It’s hard to ignore the massive growth of the wind industry over the past decade, but a German watchdog group says that’s just what the International Energy Agency has been doing. The IEA is an intergovernmental organization that acts as an energy policy adviser to most major governments around the world.
In a report released today, the Energy Watch Group, backed by the nonprofit Ludwig Bölkow Foundation, accuses the IEA of showing “ignorance and contempt” toward wind power — and renewables in general — and said the IEA has consistently under-estimated the growth of renewable energy.
The IEA releases a yearly World Energy Outlook report covering energy demand and supply projections. Back in 1998, IEA’s outlook predicted cumulative installations of 47.4 gigawatts of wind power by 2020, but the Energy Watch Group said that prediction was exceeded in December 2004. In its 2002 outlook, the IEA upped its prediction to 104 GW of wind power by 2020, but that number was surpassed just this past summer, according to the watchdog group.
“The worst forecasts on wind regularly came and still do come from the International Energy Agency,” said the Energy Watch Group in its report. “Renewables tend to look ever expensive and close to irrelevant while oil, coal and nuclear look irreplaceable in the IEA World Energy Outlook reference scenarios.”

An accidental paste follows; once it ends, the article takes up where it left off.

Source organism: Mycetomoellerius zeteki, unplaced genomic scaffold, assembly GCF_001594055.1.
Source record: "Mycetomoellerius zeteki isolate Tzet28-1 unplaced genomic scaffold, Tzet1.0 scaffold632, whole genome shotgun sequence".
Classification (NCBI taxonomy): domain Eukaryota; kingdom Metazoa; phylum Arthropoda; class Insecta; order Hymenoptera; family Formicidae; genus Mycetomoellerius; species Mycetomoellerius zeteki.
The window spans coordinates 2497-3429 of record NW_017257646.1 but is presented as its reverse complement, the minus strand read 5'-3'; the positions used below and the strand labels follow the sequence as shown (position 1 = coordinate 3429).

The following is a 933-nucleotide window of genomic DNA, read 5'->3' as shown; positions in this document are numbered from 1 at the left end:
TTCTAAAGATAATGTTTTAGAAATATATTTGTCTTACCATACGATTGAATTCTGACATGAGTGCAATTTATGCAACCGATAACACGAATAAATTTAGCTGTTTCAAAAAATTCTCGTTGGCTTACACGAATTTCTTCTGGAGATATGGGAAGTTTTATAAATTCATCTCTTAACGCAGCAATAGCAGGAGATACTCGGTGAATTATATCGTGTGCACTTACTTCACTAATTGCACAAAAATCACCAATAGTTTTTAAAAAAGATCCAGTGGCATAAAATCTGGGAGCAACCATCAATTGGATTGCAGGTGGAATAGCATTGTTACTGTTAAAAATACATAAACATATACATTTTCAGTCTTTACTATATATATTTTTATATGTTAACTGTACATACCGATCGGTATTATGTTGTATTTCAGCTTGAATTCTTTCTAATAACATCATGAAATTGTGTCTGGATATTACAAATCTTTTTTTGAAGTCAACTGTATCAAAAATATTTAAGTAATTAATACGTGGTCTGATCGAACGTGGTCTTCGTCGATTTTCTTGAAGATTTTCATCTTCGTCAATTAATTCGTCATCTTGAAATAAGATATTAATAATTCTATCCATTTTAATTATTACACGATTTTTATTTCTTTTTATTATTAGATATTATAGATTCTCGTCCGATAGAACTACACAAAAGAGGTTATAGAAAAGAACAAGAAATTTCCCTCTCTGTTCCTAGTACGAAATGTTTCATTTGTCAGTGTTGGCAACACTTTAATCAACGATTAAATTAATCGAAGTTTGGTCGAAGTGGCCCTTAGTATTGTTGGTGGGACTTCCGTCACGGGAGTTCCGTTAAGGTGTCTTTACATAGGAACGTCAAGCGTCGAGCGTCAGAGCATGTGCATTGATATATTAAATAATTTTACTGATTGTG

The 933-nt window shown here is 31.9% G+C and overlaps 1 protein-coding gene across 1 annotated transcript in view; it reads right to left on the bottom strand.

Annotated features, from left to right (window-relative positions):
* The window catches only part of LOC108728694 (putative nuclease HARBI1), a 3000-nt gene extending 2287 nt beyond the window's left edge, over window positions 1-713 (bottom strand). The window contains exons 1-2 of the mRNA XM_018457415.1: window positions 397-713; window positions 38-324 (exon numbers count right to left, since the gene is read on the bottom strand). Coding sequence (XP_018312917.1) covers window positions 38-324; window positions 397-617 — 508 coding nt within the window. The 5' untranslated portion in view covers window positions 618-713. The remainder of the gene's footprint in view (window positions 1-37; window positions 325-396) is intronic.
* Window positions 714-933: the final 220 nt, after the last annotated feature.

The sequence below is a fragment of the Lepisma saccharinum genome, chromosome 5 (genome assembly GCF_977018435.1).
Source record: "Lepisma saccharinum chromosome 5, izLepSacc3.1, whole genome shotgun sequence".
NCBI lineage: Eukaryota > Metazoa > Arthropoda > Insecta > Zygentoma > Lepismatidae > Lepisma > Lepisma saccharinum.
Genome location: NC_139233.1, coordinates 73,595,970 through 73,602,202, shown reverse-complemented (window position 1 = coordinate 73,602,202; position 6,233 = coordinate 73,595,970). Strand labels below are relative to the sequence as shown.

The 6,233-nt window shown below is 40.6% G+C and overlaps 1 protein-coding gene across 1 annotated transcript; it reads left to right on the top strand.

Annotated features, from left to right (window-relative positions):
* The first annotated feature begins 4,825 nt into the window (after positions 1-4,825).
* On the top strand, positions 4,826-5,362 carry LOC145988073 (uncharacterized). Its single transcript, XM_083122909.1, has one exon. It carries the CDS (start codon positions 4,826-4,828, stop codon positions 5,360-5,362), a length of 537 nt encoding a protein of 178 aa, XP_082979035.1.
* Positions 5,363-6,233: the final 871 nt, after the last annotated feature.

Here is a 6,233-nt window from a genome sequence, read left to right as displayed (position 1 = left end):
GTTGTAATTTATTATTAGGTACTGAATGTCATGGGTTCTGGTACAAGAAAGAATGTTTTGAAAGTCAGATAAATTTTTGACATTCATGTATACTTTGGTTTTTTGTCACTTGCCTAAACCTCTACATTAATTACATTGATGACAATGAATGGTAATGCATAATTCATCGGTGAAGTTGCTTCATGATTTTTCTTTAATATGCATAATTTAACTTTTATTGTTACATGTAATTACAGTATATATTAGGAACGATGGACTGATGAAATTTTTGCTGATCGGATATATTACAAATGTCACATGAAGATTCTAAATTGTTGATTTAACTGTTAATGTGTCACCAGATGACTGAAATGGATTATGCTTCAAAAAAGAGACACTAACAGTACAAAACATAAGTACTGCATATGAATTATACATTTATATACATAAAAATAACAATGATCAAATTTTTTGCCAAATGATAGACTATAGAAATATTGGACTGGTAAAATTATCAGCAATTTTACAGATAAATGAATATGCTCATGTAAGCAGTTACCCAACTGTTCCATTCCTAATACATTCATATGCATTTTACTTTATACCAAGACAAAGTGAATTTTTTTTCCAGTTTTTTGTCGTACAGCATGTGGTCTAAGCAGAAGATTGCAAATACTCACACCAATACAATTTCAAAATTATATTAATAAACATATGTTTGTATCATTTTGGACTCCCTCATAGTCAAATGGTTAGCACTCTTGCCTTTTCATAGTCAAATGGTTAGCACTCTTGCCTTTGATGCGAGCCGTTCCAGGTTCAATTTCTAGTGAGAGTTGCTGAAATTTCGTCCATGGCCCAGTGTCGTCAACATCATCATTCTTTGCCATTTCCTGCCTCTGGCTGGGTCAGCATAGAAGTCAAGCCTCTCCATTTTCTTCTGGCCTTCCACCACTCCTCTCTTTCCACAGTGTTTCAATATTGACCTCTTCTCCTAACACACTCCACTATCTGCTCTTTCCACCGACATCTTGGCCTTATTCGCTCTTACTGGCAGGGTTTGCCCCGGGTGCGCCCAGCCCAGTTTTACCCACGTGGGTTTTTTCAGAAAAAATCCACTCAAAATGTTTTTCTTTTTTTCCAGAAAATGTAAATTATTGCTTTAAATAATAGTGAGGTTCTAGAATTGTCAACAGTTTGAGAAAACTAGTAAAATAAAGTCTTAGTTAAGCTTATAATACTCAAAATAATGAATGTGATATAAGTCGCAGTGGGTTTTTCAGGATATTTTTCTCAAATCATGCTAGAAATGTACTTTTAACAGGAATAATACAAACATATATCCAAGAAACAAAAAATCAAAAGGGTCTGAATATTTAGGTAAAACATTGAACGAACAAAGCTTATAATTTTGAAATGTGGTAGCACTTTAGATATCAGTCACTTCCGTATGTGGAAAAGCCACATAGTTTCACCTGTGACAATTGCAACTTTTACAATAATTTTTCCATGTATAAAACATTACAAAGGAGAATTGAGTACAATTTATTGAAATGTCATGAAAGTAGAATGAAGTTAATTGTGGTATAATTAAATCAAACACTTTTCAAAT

But why are IEA’s reports so far off the mark? Rudolf Rechsteiner, the author of the Energy Watch Group report, and a member of the Swiss Parliament who sits on its energy and environment committee, told the Guardian that the IEA has close ties to the traditional energy market, and that it routinely fills its senior staff with recruits from the fossil-fuel industry.
“The oil business is very skillful in keeping its energy access exclusive,” he told the Guardian.
The Energy Watch Group makes its own bold predictions in today’s report, with one scenario forecasting that wind capacity could reach 7,500 GW by 2025, with wind and solar accounting for half of all new power projects. Under that scenario, which predicts high power consumption and high wind power growth, the group said non-renewable power generation will peak in 2018 and could be phased out completely by 2037.